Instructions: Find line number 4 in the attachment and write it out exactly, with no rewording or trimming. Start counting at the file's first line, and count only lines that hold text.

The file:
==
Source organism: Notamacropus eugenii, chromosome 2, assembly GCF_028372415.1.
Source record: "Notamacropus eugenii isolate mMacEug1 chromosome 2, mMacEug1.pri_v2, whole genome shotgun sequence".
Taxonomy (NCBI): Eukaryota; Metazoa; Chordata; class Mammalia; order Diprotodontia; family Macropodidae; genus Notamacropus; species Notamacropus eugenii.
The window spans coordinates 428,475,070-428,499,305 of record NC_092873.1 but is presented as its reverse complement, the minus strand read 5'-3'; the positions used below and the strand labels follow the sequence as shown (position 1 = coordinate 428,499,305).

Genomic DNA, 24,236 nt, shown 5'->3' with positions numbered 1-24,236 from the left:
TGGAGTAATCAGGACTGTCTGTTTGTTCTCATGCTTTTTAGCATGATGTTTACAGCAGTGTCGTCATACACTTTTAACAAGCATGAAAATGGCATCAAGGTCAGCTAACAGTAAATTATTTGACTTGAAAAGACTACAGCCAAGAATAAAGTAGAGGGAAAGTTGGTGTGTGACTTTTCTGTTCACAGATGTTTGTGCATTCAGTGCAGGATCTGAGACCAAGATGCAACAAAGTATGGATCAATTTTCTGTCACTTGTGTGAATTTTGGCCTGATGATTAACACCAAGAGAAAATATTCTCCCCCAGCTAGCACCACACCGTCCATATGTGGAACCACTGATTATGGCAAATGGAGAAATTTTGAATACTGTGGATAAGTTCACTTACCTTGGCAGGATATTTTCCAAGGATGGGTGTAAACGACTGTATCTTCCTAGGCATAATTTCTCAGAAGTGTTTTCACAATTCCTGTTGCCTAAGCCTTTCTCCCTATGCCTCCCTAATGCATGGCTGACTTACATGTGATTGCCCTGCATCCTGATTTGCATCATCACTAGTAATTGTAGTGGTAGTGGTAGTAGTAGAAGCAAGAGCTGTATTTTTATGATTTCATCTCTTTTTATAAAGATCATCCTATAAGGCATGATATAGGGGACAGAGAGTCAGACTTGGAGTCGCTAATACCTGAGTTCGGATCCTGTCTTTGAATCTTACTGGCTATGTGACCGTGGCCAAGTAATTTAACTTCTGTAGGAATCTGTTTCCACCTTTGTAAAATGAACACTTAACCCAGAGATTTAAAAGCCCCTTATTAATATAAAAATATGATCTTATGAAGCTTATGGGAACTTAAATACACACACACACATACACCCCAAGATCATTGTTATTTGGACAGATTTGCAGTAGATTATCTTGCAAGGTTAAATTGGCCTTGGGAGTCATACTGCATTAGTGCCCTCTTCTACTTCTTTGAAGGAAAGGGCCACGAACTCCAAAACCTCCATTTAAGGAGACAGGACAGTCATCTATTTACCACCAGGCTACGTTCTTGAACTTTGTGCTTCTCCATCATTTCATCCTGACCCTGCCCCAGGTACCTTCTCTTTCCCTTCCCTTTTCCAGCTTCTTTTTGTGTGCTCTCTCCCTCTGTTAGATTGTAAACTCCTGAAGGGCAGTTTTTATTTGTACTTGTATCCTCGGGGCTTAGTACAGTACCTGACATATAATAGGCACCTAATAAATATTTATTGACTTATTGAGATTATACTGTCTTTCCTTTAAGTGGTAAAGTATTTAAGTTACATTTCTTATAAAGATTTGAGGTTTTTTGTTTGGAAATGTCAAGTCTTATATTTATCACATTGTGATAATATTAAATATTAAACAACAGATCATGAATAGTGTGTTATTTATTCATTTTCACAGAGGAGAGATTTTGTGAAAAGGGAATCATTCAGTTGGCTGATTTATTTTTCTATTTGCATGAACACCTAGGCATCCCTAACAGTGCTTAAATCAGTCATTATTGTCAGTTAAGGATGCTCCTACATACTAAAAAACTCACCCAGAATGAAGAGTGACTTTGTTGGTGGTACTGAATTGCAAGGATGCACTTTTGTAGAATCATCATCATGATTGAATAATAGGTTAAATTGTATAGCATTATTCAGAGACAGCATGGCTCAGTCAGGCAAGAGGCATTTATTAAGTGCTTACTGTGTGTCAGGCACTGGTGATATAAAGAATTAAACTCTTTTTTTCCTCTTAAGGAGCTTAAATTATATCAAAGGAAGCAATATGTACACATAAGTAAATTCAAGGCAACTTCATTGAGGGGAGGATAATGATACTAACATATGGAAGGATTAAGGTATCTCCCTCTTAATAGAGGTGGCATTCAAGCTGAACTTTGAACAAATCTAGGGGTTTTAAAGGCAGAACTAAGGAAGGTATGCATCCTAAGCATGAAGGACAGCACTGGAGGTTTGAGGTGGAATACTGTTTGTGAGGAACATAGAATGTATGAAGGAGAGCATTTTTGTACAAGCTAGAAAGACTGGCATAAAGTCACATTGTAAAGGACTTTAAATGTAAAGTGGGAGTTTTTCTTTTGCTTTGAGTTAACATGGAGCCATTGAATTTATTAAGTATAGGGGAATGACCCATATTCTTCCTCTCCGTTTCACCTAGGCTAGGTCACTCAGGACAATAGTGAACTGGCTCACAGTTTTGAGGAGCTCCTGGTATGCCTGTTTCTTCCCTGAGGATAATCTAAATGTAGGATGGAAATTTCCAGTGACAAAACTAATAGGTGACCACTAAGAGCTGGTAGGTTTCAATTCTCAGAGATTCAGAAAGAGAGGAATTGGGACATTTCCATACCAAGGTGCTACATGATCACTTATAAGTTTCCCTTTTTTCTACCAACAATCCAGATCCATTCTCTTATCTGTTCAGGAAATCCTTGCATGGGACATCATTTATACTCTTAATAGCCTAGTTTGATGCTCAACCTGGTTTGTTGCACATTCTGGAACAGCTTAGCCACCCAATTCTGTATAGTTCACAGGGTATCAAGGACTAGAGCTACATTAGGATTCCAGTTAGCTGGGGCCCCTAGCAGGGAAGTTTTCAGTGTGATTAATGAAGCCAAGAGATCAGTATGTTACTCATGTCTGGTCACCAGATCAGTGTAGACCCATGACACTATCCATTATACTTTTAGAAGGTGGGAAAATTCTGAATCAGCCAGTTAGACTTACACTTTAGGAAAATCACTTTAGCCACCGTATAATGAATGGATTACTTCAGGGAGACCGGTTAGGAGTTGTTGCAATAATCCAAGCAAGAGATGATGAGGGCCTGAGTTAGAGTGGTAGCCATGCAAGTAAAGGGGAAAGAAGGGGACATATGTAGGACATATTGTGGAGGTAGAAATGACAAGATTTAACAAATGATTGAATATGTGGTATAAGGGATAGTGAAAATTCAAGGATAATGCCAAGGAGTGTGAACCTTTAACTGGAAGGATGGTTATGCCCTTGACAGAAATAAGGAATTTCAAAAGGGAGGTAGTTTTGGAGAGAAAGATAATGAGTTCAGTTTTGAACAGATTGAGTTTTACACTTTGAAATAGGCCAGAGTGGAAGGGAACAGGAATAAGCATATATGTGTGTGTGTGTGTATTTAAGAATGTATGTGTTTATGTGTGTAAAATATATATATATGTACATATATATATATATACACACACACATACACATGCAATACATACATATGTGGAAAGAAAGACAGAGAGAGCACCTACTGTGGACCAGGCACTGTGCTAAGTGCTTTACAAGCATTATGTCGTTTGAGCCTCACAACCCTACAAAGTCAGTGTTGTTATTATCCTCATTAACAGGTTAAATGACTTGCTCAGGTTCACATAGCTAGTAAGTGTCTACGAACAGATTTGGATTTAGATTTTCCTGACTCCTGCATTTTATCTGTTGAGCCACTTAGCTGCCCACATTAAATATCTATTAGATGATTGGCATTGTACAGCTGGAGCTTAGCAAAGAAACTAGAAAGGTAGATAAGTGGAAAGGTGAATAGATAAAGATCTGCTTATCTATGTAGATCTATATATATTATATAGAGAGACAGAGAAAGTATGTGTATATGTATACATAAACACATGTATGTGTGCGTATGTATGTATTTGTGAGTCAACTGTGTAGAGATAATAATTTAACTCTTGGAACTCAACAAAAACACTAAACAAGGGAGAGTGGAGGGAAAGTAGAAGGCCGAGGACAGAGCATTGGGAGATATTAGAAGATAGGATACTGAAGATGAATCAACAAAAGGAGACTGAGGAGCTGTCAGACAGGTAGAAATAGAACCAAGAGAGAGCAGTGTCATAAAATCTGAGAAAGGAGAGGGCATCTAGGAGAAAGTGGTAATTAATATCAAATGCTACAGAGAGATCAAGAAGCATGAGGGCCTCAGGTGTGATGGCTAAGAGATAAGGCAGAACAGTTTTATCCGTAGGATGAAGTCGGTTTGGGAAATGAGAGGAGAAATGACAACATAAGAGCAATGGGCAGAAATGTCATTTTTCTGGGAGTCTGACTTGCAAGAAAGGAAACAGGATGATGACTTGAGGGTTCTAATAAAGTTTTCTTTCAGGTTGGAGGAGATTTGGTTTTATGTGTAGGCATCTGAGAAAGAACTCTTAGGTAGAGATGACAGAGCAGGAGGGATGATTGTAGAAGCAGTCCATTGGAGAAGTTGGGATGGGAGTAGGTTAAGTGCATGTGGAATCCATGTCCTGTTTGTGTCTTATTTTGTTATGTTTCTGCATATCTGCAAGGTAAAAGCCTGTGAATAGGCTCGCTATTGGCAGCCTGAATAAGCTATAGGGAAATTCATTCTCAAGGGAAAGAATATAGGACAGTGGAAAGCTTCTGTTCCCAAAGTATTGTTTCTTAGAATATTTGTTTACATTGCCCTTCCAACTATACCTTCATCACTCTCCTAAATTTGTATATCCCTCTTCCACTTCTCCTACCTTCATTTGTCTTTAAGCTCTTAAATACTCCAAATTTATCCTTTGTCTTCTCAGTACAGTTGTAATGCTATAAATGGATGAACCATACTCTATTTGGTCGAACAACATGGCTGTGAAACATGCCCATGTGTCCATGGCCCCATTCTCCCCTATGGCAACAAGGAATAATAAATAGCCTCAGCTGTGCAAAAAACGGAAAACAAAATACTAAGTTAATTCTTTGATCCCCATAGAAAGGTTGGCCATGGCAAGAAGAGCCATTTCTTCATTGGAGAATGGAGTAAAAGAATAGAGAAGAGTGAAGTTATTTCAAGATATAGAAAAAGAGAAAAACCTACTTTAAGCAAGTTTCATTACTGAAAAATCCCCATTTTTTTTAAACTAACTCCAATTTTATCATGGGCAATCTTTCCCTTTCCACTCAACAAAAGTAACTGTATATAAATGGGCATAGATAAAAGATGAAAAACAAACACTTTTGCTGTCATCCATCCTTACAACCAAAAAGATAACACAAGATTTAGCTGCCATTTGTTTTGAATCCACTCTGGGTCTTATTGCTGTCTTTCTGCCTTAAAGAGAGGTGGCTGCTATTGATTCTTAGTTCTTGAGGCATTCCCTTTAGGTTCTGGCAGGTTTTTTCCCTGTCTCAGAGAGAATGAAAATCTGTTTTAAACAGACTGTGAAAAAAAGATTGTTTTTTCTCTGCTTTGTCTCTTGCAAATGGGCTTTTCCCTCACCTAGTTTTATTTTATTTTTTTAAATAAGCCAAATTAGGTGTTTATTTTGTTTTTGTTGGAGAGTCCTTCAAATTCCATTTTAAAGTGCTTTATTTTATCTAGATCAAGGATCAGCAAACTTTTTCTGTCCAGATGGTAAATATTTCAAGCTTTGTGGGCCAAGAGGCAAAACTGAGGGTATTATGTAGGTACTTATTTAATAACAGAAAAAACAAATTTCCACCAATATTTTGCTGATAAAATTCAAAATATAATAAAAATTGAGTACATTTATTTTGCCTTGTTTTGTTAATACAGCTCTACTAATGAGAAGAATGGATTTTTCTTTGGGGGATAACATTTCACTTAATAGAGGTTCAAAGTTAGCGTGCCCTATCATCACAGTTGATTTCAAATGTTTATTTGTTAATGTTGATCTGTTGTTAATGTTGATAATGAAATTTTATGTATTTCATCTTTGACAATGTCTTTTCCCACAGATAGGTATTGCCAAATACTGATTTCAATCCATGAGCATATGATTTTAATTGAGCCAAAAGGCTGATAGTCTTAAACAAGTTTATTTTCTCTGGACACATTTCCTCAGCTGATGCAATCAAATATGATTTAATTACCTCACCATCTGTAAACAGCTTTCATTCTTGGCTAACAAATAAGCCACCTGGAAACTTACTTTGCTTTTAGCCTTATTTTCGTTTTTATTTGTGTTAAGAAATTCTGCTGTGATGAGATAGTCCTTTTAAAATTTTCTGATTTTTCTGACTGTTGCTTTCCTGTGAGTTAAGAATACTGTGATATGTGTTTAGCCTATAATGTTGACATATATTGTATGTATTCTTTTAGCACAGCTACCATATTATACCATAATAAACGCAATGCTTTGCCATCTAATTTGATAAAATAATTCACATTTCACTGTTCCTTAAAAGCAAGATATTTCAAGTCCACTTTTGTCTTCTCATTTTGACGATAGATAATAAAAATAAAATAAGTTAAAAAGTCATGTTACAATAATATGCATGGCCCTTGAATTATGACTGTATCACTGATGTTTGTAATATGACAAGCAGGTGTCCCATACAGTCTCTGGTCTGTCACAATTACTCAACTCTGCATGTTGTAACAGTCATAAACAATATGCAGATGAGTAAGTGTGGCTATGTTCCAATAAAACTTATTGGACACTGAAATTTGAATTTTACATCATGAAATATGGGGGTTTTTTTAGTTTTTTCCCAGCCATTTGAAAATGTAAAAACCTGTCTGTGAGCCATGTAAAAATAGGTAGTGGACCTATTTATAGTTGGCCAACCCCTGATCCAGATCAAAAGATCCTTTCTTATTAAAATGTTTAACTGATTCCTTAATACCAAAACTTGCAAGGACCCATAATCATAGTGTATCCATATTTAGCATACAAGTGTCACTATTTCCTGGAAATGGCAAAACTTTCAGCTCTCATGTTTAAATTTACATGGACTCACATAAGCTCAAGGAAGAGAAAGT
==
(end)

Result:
The window spans coordinates 428,475,070-428,499,305 of record NC_092873.1 but is presented as its reverse complement, the minus strand read 5'-3'; the positions used below and the strand labels follow the sequence as shown (position 1 = coordinate 428,499,305).